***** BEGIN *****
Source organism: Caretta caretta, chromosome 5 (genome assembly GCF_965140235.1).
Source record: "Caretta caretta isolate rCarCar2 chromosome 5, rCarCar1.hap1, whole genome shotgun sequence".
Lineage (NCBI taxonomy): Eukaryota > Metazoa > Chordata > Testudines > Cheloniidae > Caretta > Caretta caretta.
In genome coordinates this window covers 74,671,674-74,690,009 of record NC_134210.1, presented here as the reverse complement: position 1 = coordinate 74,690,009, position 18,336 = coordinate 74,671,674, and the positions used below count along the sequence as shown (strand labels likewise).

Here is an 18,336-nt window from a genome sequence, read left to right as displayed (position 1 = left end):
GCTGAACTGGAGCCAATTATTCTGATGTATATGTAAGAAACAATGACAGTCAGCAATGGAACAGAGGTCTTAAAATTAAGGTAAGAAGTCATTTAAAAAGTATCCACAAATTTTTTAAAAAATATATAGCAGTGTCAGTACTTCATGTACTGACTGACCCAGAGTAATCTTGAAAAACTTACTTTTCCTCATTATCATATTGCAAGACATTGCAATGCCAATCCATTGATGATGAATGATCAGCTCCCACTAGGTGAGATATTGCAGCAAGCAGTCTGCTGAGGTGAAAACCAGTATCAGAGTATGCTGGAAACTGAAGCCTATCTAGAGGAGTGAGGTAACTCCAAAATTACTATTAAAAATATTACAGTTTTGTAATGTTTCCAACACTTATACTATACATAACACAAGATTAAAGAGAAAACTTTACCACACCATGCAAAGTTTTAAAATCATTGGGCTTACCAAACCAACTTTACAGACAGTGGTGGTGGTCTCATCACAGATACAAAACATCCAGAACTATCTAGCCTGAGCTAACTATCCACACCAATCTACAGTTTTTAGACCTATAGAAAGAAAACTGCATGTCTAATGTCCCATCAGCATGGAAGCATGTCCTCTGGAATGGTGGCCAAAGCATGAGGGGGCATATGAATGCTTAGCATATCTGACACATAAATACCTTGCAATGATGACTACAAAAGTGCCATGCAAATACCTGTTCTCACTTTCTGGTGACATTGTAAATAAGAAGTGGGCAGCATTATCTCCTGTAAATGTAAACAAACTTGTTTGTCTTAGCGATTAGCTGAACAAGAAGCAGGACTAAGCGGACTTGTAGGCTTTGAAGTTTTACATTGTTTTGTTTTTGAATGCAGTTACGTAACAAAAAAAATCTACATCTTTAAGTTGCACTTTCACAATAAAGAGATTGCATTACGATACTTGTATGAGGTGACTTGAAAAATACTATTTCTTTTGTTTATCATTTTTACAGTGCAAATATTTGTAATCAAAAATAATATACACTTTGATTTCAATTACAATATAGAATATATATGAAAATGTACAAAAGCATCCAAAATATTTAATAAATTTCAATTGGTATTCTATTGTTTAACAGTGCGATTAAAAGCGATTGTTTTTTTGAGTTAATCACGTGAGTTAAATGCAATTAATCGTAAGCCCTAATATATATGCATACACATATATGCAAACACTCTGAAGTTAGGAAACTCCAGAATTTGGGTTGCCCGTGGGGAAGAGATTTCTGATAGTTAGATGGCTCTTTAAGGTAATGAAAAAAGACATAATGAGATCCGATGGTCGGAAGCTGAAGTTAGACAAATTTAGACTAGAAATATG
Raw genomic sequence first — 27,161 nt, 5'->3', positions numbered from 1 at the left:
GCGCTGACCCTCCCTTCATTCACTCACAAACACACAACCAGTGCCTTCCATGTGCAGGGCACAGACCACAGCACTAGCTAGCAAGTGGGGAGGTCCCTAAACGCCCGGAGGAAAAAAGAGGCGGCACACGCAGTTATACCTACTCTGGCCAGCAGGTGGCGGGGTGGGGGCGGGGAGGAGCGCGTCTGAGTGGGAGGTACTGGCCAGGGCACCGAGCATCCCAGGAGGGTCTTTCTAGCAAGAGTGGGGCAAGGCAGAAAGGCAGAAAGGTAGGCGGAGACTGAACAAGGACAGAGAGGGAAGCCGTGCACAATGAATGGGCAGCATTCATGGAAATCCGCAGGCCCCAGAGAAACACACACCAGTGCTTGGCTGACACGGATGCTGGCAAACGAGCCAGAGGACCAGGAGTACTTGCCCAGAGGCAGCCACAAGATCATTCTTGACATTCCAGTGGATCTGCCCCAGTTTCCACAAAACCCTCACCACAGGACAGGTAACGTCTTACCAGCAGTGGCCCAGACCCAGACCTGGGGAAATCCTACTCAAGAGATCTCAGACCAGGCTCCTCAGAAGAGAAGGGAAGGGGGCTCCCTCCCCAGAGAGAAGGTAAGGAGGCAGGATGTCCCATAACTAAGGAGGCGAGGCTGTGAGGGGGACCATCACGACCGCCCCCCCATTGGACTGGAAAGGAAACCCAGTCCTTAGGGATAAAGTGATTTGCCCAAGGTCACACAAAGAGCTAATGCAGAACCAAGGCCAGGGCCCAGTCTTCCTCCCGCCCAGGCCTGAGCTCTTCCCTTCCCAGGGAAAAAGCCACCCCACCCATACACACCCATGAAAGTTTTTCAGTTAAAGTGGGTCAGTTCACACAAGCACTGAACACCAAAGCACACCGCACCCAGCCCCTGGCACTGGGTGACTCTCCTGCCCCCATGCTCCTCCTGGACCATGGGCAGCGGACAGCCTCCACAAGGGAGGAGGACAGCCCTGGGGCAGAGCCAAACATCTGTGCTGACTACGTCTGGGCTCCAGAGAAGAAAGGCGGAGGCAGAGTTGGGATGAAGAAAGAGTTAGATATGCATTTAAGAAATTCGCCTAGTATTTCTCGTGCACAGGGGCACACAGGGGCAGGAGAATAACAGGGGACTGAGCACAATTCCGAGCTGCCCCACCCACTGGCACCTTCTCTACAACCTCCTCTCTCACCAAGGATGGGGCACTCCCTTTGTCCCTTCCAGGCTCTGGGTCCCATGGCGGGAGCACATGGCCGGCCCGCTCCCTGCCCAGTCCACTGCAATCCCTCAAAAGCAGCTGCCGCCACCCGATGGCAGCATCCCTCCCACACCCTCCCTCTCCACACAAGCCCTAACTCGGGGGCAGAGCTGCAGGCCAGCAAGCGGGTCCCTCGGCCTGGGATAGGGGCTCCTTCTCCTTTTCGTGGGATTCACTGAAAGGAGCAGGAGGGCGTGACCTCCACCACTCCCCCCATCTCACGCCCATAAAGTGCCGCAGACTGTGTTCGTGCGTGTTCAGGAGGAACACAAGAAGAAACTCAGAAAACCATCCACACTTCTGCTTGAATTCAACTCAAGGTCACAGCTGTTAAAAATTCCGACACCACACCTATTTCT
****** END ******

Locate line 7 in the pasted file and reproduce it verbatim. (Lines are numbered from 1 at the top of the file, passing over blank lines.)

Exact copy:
Raw genomic sequence first — 27,161 nt, 5'->3', positions numbered from 1 at the left: